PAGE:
Forgery that alters the contents of a picture by concealing or adding visual information is demeaning. Agarwal et al. [25] explained the most popular image alteration techniques like CMF, which modifies an image by copying and pasting a specific section many times, and offered a unique key point-based approach for detecting faked photos subjected to various geometric and post-processing attacks. Accelerated KAZE (AKAZE) and features from accelerated segment test (FAST) were employed to extract significant points from an image. FAST keypoint extraction uses automated contrast thresholding to suppress non-maximum values. Based on the retrieved key points, two descriptors were generated, namely, scale-invariant feature transform (SIFT) and DAISY. The descriptors and PCA were adopted to eliminate low components susceptible to visual distortions. Keypoint descriptions were then compared by a correlation-based closest neighbor search. The hierarchical density-based spatial clustering of applications with noise (HDBSCAN) was used to find cluster similar key points. In addition, the keypoint outliers were removed by random sample consensus (RANSAC). Compared with current methods, their approach achieved the best F-measure and the lowest FPR, a sign of strong potential for forgery detection at pixel and image levels.

CMF is a systematic technique to detect image alteration, i.e., the copying, changing, and pasting back of sections of the original image. Depending on the scenario (e.g., brightness or contrast adjustment), several modifications or parameter changes may be performed on duplicate photos. Figure 1 shows the general flow of CMF. So far, many alternative detection techniques have been developed to deal with the problem of CMF. The majority of them follow a set of standard operating procedures, making the CMF detection more efficient.

This study blends and integrates CMF detection techniques into a unified framework, rather than separate the detection procedure into processes based on blocks and keypoints. Some phases in the flowchart (Figure 1) were rearranged, namely, some phases or components were excluded, making the entire flow more manageable. Figure 2 shows the flow of the proposed CMF detection pipeline.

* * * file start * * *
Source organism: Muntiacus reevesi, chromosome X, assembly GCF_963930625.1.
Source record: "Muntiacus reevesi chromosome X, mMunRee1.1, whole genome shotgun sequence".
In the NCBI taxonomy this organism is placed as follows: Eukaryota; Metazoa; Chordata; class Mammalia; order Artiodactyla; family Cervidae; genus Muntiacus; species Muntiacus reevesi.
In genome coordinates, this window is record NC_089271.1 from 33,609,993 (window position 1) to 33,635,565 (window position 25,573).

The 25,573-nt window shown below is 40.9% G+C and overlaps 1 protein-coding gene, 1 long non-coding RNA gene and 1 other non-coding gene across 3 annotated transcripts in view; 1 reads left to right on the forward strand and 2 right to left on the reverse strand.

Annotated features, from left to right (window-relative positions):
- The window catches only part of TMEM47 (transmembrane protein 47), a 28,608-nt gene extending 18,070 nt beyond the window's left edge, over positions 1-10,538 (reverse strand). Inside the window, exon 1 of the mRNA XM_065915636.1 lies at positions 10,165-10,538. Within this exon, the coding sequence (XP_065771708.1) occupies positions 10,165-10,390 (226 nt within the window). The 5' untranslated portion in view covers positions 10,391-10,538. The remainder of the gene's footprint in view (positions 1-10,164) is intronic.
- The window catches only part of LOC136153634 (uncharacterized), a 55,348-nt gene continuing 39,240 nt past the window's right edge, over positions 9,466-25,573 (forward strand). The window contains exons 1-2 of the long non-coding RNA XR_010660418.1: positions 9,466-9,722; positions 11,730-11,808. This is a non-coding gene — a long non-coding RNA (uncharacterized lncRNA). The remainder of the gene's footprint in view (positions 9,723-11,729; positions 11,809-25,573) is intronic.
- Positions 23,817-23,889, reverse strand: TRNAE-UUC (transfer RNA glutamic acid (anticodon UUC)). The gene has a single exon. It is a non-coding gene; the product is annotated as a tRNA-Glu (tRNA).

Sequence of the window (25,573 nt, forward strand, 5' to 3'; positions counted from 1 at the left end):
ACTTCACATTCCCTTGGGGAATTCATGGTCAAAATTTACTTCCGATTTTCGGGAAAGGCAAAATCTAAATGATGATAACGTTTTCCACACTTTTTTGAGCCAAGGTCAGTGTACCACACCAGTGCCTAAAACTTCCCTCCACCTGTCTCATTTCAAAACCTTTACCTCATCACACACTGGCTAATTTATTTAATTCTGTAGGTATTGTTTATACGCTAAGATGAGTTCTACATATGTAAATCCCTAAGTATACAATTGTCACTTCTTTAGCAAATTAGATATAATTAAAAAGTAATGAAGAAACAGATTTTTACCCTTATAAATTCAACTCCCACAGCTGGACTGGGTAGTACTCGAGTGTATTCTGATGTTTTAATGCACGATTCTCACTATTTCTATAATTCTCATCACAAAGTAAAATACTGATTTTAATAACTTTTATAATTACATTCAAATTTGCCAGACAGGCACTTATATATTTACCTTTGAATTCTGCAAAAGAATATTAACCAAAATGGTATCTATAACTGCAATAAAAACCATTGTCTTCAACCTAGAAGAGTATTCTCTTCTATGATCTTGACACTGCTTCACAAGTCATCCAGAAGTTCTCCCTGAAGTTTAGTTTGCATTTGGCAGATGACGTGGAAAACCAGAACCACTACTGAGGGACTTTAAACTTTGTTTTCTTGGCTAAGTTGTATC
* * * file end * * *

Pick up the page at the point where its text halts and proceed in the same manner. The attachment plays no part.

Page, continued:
**Figure 2.** Flow of the proposed CMF detection pipeline

3. Methodology

This paper relies on PCA, a multivariate data analysis algorithm, to locate different data in a digital dataset involving several quantitatively dependent variables. The PCA algorithm highlights the duplicated portion with a dark grey tone. The primary goal is to extract meaningful information from a data table as quickly as possible. The information obtained represents new orthogonal variables. The variables that comprise a system are referred to as principal components.

Here, the similarity patterns of observations and variables are represented as dots on maps. For a known data matrix has p variables and n samples, the data is concentrated on each variable. The information on the source of the principal components is available in the middle of the matrix. This distribution does not affect the spatial relationships of the data or the variances associated with the variables. The linear combination of variables is denoted as X_{1}, X_{2}, ..., X_{p}. By applying the first principal component (Y_{1}) to the final principal component (Y_{p}), the combination can be described as:

$Y_{1}=a_{11} X_{1}+a_{12} X_{2}+\cdots+a_{1 p} X_{p}$ (1)

This combination can be represented as a matrix:

$Y_{1}=a_{1}^{T} X$ (2)

The primary principal component is estimated to locate the dataset with the largest possible variance. The variance of $Y_{1}$ can be increased by selecting large values for the weights $a_{11}, a_{12}, \ldots a_{1 p}$. A rigorous calculation ensures that the total of squares equals one.

$a_{11}^{2}+a_{12}^{2}+\cdots+a_{1 p}^{2}=1$ (3)